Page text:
Although helping to run Craftworks is now his full-time job, it is only one of his many endeavours. He is also the president of the Martha's Vineyard chapter of Habitat for humanity - and of course now the freshman Oak Bluffs selectman.
He says he likes to stay busy.
"It's just in my nature to keep myself occupied. I don't think I will ever truly retire. If I stay idle I grow a little crazy," he said, adding: "I was always taught you should spend one-third of your life getting educated, one-third of your life making money, and one-third of your life giving back to the community."
As a young teacher in Rhode Island, Mr. DiOrio volunteered for a training through placement program that taught young adults with developmental disabilities how to find jobs. He stayed involved in that program for close to 20 years.
When he moved to Washington D.C., suicide was a big issue in the city at the time. Mr. DiOrio again felt compelled to help, and joined the local chapter of the Samaritans.
He followed a similar pattern when he moved to the Island in 1994. He wanted to get involved in an issue that resonated on the Vineyard, and realized he could do the most good working on the affordable housing problem.
Mr. DiOrio joined a group of volunteers to start a chapter of Habitat for Humanity, a grass-roots organization that has built more than 175,000 homes around the world.
Since 2002 the group has built six homes for deserving Island families.
Mr. DiOrio is an interesting mix of affability, intellect and political savvy. He can switch gears mid-conversation on the drop of a dime, describing the inner workings of labor relations one second, and venting his frustration with prejudice the next. Recounting a story of a recent customer at Craftworks who made a racially insensitive remark, fire flickers in his eyes.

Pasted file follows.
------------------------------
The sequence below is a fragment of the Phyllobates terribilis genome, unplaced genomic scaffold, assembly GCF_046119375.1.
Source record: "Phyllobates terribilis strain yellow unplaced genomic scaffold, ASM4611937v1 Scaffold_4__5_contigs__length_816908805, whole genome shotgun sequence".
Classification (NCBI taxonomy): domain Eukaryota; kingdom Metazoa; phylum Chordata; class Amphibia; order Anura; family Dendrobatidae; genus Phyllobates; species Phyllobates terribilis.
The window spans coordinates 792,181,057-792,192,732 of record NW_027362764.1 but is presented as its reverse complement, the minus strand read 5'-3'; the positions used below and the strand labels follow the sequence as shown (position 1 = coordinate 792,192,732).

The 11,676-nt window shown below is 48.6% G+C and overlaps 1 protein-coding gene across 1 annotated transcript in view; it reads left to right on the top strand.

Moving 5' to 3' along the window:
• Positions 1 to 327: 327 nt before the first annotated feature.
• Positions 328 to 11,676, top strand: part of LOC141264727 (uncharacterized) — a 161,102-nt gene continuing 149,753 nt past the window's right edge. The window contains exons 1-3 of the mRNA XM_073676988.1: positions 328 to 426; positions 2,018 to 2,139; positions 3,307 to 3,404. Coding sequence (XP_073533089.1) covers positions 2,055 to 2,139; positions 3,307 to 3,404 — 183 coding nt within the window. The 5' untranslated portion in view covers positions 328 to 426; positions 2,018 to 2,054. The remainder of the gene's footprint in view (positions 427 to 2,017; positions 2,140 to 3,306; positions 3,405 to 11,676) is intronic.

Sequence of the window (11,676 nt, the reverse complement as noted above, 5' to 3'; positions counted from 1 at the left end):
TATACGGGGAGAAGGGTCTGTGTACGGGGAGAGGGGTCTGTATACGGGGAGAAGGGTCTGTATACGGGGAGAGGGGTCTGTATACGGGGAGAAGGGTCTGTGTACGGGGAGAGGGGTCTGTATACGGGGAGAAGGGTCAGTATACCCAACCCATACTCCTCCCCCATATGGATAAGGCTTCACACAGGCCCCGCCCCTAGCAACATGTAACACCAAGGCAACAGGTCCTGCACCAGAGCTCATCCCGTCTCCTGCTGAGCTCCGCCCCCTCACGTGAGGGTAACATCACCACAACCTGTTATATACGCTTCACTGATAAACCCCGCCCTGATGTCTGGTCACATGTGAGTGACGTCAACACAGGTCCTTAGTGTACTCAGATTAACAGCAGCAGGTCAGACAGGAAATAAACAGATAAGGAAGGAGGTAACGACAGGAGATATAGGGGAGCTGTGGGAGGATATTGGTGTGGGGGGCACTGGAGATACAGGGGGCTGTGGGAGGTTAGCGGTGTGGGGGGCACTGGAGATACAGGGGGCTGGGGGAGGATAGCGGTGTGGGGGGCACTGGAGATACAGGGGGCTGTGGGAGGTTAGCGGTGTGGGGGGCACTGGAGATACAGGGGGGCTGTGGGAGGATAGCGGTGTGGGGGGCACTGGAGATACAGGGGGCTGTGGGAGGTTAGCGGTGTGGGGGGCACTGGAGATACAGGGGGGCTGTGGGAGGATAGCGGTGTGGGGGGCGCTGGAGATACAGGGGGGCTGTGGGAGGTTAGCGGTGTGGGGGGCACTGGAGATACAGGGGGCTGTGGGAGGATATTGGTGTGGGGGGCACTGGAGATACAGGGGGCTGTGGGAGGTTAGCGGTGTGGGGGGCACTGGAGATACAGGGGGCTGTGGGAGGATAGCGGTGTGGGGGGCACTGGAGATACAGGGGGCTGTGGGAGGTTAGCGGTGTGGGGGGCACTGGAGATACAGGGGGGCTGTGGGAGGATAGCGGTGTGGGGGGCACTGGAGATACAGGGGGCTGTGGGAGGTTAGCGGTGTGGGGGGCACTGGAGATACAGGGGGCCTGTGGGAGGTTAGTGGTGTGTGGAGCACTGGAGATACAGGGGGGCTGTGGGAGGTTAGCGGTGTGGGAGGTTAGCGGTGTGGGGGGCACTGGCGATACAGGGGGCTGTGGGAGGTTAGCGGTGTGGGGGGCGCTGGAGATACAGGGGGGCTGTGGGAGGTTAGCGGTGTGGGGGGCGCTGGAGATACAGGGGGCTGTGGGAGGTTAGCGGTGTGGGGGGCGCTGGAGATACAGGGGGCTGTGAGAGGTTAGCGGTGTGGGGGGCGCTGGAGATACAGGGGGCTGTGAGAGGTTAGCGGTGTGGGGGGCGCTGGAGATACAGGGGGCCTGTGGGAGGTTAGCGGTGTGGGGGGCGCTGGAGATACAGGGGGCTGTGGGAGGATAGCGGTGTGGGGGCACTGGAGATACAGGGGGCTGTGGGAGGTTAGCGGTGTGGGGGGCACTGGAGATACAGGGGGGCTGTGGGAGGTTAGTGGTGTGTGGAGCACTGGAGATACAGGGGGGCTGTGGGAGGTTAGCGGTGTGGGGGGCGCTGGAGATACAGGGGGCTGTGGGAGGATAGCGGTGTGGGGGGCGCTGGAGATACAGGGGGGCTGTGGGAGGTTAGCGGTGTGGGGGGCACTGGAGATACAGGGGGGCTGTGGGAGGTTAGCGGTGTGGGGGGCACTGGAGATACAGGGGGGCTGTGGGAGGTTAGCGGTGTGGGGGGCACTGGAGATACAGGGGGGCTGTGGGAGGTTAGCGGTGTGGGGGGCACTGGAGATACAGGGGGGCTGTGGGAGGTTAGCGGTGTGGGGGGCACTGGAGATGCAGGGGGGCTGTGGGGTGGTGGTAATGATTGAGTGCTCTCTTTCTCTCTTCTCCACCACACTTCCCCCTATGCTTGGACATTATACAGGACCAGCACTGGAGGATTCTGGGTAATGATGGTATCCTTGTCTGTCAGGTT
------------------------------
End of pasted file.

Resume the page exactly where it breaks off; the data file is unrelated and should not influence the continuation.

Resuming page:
"You don't say something that stupid to anyone. I don't know how anyone can be that small-minded. Its just stupid behavior," he said.
Except, he didn't use the word stupid. Mr. DiOrio is capable of punctuating his points with a choice expletive while off the record, a skill no doubt honed somewhere between the governor's office and his work for teacher and labor unions.
Ms. Catanese, walking outside to kiss Mr. DiOrio goodbye, picks up on the story.
"We don't put up with the sort of talk around here," she said, explaining that she promptly asked the customer to leave after the remark was made.
Mr. DiOrio said he has learned one valuable life lesson: treat everyone the same. He feels that government in this country needs to do more to help the less fortunate and bridge the gap between the upper and middle classes.
"The poor get screwed in this country. There are millions of people who will never have the chance to own their own home just because they got behind on their bills. Of course, you see a lot of that here on the Island," Mr. DiOrio said.
But he doesn't believe that solving the affordable housing problem is impossible, just like he never believed that someone who wasn't born and raised in Oak Bluffs could win a seat on its board of selectmen.
When he campaigned for selectmen, he said people responded to his ideas and fed off his optimism. He didn't just go through the motions, saying the same things as the other candidates, he instead asked residents how they felt the town could be better. He said people connected with his honesty and candor.
"I don't really have a system or an agenda. I'm like an open book. What you see is what you get," he said.